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Homework Help: When you can't figure out a physics problem

  1. Jan 4, 2012 #1
    I apologize if this is in the wrong sections. But you guys seem to know your stuff when it comes to physics and math. My question is, when you are doing physics or math related homework and you've stumbled upon a problem you can't seem to figure out... what do you do? My problem is that I want to try to grind through a problem without any help from external resources. But at the same time I can't spend to much time trying to figure it out. What would you guys recommend? I've read that the more you try to work through a problem without any help, the better your problem solving skills. Unfortunately there are times (you know what I mean) when you can't seem to get a problem no matter what...and when you finally give up and look at the answer and see how to do the problem you always can't help but think "I wouldn't have figured that out myself". I'm all ears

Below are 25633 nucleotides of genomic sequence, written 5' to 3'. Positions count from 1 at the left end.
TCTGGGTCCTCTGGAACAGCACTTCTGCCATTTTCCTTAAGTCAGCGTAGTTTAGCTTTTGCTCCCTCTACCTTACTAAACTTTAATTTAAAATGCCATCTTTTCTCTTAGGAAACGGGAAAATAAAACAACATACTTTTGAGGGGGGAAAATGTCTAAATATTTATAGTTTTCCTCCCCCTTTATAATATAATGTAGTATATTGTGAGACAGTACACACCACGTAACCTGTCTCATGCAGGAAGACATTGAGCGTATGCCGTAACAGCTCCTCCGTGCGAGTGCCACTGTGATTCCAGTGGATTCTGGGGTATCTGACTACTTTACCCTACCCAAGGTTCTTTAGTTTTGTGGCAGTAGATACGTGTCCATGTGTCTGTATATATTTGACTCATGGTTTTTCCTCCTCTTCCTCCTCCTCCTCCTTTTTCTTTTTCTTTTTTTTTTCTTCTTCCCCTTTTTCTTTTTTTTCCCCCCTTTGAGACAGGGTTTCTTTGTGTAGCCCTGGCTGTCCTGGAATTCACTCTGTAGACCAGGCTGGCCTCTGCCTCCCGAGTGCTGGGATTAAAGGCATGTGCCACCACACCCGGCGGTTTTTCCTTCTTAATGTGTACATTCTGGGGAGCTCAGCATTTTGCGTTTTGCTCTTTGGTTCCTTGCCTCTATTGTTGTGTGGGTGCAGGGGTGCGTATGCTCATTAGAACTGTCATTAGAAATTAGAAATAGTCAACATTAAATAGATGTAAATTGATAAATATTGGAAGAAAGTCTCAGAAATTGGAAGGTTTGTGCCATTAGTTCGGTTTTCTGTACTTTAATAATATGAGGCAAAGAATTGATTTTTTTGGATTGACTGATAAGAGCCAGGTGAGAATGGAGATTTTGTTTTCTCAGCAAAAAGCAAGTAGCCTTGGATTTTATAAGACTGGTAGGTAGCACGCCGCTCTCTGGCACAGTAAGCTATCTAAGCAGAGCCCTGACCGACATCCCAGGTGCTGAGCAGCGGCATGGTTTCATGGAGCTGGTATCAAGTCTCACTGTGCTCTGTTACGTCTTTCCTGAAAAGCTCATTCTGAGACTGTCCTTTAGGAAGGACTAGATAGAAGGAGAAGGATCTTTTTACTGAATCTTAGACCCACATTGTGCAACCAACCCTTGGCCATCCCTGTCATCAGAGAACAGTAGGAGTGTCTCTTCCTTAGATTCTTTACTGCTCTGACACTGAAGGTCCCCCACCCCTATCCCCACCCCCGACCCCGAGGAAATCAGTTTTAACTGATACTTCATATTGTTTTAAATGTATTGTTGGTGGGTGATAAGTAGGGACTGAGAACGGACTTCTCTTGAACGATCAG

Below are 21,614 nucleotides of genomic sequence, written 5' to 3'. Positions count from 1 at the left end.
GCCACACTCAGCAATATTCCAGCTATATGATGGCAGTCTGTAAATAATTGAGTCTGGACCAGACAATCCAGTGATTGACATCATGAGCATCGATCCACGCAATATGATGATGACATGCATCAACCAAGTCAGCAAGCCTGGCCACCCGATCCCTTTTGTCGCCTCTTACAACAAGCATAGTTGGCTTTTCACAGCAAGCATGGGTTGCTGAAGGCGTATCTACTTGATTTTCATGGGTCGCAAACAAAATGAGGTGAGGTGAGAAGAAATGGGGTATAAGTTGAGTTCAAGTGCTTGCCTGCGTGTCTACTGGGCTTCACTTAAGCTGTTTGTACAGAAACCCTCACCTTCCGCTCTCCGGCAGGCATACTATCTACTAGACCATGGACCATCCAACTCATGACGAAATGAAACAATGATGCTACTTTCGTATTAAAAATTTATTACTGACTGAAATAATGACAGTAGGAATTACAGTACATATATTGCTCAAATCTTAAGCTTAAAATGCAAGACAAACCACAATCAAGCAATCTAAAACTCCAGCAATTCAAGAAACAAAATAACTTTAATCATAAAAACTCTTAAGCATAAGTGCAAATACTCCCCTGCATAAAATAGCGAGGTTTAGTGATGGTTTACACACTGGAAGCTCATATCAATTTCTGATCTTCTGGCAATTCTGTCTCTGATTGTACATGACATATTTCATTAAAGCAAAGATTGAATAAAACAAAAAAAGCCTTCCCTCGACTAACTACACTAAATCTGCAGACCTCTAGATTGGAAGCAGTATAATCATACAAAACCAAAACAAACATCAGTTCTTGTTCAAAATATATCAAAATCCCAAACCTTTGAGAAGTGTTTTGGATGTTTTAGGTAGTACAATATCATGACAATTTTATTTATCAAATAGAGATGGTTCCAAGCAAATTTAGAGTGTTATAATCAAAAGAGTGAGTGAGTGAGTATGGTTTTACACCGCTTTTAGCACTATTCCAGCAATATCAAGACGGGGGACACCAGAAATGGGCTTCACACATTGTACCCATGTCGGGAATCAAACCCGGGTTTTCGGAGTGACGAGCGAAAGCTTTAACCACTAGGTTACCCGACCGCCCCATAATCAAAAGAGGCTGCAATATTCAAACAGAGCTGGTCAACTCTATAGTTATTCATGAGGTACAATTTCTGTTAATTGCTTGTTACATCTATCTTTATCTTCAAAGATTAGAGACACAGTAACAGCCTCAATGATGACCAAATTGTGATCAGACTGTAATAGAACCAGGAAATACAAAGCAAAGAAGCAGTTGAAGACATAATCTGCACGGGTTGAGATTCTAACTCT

2. jcsd
  3. Jan 4, 2012 #2
    Coming up with an answer yourself does develop your skills far better than reading somebody else's solution, but you won't be learning anything if you can't solve it.
    One thing you can do though is post your question and ask that you be given just small hints or pushes here and there, a compromise between just looking up the answer and struggling through a problem you might not be able to solve.
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